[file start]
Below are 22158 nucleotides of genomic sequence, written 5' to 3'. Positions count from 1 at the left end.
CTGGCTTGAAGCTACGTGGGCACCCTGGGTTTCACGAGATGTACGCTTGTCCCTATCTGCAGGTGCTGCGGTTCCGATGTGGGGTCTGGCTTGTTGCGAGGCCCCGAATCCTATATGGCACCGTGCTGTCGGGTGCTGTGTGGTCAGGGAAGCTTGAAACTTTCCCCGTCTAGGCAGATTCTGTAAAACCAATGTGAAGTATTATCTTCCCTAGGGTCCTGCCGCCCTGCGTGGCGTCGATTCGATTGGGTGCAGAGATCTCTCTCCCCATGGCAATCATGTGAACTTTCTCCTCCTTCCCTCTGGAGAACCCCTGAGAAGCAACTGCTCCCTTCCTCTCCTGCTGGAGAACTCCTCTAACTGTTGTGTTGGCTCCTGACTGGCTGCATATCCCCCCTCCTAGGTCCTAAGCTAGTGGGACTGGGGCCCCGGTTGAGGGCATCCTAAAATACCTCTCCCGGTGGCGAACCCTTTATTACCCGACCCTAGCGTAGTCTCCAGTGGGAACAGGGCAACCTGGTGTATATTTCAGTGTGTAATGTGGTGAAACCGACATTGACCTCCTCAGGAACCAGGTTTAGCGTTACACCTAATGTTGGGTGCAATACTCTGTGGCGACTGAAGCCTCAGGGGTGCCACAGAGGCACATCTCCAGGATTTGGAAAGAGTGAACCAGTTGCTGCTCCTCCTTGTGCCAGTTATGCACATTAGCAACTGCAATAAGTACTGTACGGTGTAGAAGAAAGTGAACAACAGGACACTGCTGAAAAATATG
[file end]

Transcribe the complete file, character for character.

Below are 22158 nucleotides of genomic sequence, written 5' to 3'. Positions count from 1 at the left end.
CTGGCTTGAAGCTACGTGGGCACCCTGGGTTTCACGAGATGTACGCTTGTCCCTATCTGCAGGTGCTGCGGTTCCGATGTGGGGTCTGGCTTGTTGCGAGGCCCCGAATCCTATATGGCACCGTGCTGTCGGGTGCTGTGTGGTCAGGGAAGCTTGAAACTTTCCCCGTCTAGGCAGATTCTGTAAAACCAATGTGAAGTATTATCTTCCCTAGGGTCCTGCCGCCCTGCGTGGCGTCGATTCGATTGGGTGCAGAGATCTCTCTCCCCATGGCAATCATGTGAACTTTCTCCTCCTTCCCTCTGGAGAACCCCTGAGAAGCAACTGCTCCCTTCCTCTCCTGCTGGAGAACTCCTCTAACTGTTGTGTTGGCTCCTGACTGGCTGCATATCCCCCCTCCTAGGTCCTAAGCTAGTGGGACTGGGGCCCCGGTTGAGGGCATCCTAAAATACCTCTCCCGGTGGCGAACCCTTTATTACCCGACCCTAGCGTAGTCTCCAGTGGGAACAGGGCAACCTGGTGTATATTTCAGTGTGTAATGTGGTGAAACCGACATTGACCTCCTCAGGAACCAGGTTTAGCGTTACACCTAATGTTGGGTGCAATACTCTGTGGCGACTGAAGCCTCAGGGGTGCCACAGAGGCACATCTCCAGGATTTGGAAAGAGTGAACCAGTTGCTGCTCCTCCTTGTGCCAGTTATGCACATTAGCAACTGCAATAAGTACTGTACGGTGTAGAAGAAAGTGAACAACAGGACACTGCTGAAAAATATG